I wrote this for an iPhone contest that Gizmodo was having in July 2007. I decided to post it as apparently it is going to be a viable product some day.
Entry Name: iEyes; visual communication and augmented reality device.
Description: A set of contact lenses that sends and receives wireless data from various sources via a separate miniature “basestation” that one would carry with them. The basestation is not shown in these examples but it could be pen-sized or wristwatch-shaped. There is also an optional control pad, either a FingerPad (about the size and shape of a poker chip) or a TonguePad that one wears clipped behind the upper incisors.
Function: The iEyes essentially conveys data from the wearer’s cell phone, Blackberry, media player, GPS device, etc. Visual data is presented to the user similar to the goggles one can buy today to watch movies on a virtual widescreen.
Power Source: The iEyes have built in solar cells to power themselves off of ambient light; with capacitive electricity storage when in a dark room.
Feasibility: With emerging technologies like flexible electronic circuits, conductive plastics, nanotechnology-based super capacitors, multi-element lenses and the like, iEyes could be manufactured as early as 2009 for government use; with less expensive consumer-priced versions by 2012.
The iEye would appear to the casual observer to be nothing more than a contact lens. If one looked closer you could see that there is something a bit different about it. The lenses would be worn in pairs, built-in sensors would keep the screen aligned with the vertical and horizontal so it does not matter how the lenses are put in the eye. A preferences setting could override this, say if you were lying on your side and watching a movie; the virtual screen orientation would be rotated 90 degrees so the movie appears correct from your point of view.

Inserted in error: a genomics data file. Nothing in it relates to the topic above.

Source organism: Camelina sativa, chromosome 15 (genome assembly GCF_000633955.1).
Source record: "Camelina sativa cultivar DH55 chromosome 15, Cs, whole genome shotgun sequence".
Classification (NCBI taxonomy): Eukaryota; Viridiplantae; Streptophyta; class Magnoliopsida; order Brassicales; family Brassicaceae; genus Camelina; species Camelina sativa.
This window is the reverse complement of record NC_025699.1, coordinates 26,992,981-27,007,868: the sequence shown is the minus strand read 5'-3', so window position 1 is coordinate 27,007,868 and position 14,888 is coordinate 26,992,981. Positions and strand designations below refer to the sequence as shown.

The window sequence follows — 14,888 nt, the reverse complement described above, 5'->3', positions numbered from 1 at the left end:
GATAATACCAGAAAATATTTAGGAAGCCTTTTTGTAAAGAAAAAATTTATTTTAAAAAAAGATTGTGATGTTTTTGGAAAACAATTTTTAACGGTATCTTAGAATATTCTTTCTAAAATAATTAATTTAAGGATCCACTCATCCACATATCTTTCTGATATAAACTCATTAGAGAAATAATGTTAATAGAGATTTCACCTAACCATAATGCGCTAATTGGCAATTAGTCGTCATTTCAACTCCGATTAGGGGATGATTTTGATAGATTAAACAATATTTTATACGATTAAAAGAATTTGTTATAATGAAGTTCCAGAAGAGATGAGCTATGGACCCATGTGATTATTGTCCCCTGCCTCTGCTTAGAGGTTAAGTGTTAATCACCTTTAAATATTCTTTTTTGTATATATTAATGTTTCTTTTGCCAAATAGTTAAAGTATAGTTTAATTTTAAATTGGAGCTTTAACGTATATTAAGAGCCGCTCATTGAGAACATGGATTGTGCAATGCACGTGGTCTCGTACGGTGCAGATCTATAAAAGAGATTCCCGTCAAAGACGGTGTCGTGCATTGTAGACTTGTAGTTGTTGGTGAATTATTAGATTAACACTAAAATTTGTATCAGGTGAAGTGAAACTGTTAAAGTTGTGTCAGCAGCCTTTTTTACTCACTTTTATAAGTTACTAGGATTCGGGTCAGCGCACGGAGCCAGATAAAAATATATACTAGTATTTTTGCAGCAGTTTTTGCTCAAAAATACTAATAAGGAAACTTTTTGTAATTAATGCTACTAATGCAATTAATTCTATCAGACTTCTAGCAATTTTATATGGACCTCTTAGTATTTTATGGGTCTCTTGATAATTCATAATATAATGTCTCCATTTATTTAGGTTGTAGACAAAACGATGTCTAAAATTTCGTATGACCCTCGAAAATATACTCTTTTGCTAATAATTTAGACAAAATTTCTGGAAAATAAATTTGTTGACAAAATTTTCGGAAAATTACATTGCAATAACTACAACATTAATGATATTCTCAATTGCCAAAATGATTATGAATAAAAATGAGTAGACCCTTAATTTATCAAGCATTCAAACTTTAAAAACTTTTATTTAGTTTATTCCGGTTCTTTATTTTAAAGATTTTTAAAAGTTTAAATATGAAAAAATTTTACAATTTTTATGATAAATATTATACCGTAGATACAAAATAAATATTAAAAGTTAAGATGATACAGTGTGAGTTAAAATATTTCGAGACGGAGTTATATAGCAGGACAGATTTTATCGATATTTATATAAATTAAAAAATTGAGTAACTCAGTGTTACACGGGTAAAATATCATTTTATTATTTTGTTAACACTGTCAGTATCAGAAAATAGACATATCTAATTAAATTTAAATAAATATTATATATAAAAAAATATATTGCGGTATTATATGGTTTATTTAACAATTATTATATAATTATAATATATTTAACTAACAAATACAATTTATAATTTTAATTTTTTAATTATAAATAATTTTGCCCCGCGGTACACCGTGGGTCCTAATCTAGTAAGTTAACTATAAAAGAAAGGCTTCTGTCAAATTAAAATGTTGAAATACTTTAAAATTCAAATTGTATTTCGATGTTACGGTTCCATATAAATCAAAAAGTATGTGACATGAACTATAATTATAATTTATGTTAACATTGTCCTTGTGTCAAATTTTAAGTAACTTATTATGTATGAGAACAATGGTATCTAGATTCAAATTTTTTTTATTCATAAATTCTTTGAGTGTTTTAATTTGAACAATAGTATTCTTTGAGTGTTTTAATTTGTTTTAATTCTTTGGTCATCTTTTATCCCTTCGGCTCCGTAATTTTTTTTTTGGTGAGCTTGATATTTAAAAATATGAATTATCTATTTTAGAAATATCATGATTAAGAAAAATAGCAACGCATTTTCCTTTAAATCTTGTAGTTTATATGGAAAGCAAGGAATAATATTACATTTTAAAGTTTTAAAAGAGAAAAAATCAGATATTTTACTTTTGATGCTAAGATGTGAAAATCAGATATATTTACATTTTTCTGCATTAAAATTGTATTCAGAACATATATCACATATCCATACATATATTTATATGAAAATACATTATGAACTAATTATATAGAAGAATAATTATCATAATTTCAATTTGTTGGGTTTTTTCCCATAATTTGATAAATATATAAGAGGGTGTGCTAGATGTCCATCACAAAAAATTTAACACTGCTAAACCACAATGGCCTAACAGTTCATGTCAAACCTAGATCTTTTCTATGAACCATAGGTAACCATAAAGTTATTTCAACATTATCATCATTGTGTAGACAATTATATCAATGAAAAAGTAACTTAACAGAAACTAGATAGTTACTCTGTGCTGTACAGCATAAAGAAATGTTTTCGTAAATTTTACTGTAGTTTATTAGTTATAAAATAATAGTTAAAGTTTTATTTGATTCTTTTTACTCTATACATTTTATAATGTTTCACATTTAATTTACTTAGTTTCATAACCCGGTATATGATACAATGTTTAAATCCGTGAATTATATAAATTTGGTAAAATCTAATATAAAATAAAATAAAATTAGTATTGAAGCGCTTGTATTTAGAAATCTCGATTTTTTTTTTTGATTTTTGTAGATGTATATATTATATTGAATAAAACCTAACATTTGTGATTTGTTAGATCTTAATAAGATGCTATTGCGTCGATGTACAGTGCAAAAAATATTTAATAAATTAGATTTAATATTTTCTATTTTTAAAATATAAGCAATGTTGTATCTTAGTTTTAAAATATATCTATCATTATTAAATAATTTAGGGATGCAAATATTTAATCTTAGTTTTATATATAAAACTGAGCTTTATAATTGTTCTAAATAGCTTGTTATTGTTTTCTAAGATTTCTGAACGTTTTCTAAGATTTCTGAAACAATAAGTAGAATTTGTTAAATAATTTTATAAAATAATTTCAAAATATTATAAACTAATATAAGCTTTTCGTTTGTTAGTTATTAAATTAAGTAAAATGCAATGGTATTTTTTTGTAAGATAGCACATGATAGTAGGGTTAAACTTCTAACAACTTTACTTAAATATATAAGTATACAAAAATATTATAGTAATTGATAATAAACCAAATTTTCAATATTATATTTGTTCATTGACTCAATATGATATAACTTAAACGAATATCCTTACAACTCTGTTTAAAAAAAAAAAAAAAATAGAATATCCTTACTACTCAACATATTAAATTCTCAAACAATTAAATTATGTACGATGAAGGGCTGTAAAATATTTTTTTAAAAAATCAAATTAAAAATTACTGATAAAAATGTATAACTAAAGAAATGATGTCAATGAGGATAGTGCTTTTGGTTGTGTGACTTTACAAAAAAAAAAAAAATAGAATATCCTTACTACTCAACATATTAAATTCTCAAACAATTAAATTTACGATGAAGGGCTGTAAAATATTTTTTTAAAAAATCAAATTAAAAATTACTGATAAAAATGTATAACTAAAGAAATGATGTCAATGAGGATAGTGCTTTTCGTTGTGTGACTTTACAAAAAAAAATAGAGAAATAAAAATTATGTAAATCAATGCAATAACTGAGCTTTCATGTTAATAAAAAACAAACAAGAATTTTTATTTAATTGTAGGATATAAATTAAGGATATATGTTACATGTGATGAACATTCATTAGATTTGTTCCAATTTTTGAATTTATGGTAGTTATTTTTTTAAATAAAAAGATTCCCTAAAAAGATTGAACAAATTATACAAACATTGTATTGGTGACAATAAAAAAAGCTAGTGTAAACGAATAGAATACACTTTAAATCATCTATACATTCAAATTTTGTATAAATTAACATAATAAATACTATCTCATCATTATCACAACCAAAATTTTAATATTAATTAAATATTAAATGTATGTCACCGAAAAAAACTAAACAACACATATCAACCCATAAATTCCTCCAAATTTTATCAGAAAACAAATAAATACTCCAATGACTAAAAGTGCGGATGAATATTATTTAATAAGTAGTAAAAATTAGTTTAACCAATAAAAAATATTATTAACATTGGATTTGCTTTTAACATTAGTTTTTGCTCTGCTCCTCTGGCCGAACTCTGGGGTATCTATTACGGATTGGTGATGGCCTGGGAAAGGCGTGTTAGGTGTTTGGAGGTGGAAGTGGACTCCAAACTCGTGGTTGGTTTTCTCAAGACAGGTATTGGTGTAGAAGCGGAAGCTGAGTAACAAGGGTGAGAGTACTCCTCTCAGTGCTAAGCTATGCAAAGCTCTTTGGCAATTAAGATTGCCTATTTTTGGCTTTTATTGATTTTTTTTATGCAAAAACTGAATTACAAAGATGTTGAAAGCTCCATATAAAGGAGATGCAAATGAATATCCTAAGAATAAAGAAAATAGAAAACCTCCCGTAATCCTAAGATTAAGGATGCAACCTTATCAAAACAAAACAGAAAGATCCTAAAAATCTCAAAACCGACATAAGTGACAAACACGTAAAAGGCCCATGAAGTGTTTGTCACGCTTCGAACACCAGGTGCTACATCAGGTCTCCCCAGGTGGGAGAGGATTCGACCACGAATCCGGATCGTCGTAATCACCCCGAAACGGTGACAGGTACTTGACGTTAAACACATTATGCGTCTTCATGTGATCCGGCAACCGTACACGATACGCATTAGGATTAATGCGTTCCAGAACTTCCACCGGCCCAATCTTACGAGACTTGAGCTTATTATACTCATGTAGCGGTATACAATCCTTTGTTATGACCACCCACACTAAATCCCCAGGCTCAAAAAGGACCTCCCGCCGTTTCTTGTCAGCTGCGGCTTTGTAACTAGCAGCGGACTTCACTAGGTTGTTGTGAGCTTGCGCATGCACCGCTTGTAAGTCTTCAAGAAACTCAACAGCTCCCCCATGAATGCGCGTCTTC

This is the optional TonguePad worn behind the front teeth that lets you control basic functions such as answering a phone, scrolling e-mail text or playing a movie. As mentioned earlier, the basestation is not shown, but it could be pen-sized or wristwatch-shaped. The basestation would have connections to various devices, probably by high-speed wireless modules; somewhat akin to Bluetooth without the limitations of battery life and data transmission rates.
When a phone call is received, the phone number and person calling is seen by the iEyes wearer. The yellow arrow pointing towards the phone means a call is coming in from that person; pointing away from the phone means the call is going out to that person from the iEyes wearer. The iEyes – using data from the built-in cameras – continually adjusts text colors to be in contrast with the ambient environment. Calls can be answered by either touching the phone keypad, a button on the basestation, or blinking both eyes in rapid succession. If using the optional TonguePad – as this user is – one can either click the green circle (which means “yes” or “accept”) or the red stopsign (which means “no” or “ignore”). The cursor is by default indicative of what is being used to control it, such as a tongue if using the TonguePad.